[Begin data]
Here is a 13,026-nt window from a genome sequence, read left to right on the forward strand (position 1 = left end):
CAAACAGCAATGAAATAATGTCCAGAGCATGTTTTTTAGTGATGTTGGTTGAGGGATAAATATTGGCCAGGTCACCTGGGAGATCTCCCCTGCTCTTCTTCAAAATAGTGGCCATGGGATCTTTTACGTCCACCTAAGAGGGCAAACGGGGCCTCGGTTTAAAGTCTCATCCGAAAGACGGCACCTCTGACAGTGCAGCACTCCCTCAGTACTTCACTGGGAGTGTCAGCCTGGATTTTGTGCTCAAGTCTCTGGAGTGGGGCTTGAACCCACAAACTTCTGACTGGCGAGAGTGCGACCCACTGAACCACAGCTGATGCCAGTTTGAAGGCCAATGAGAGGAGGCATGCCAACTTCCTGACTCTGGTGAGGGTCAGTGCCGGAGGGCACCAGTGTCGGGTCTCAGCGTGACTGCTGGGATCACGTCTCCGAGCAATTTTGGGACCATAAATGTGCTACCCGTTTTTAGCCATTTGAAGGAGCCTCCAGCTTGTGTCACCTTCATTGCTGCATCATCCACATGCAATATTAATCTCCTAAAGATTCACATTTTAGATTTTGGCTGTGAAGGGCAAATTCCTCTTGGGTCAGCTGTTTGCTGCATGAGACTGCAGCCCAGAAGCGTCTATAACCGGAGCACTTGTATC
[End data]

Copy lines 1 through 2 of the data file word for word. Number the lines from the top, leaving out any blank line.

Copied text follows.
Here is a 13,026-nt window from a genome sequence, read left to right on the forward strand (position 1 = left end):
CAAACAGCAATGAAATAATGTCCAGAGCATGTTTTTTAGTGATGTTGGTTGAGGGATAAATATTGGCCAGGTCACCTGGGAGATCTCCCCTGCTCTTCTTCAAAATAGTGGCCATGGGATCTTTTACGTCCACCTAAGAGGGCAAACGGGGCCTCGGTTTAAAGTCTCATCCGAAAGACGGCACCTCTGACAGTGCAGCACTCCCTCAGTACTTCACTGGGAGTGTCAGCCTGGATTTTGTGCTCAAGTCTCTGGAGTGGGGCTTGAACCCACAAACTTCTGACTGGCGAGAGTGCGACCCACTGAACCACAGCTGATGCCAGTTTGAAGGCCAATGAGAGGAGGCATGCCAACTTCCTGACTCTGGTGAGGGTCAGTGCCGGAGGGCACCAGTGTCGGGTCTCAGCGTGACTGCTGGGATCACGTCTCCGAGCAATTTTGGGACCATAAATGTGCTACCCGTTTTTAGCCATTTGAAGGAGCCTCCAGCTTGTGTCACCTTCATTGCTGCATCATCCACATGCAATATTAATCTCCTAAAGATTCACATTTTAGATTTTGGCTGTGAAGGGCAAATTCCTCTTGGGTCAGCTGTTTGCTGCATGAGACTGCAGCCCAGAAGCGTCTATAACCGGAGCACTTGTATC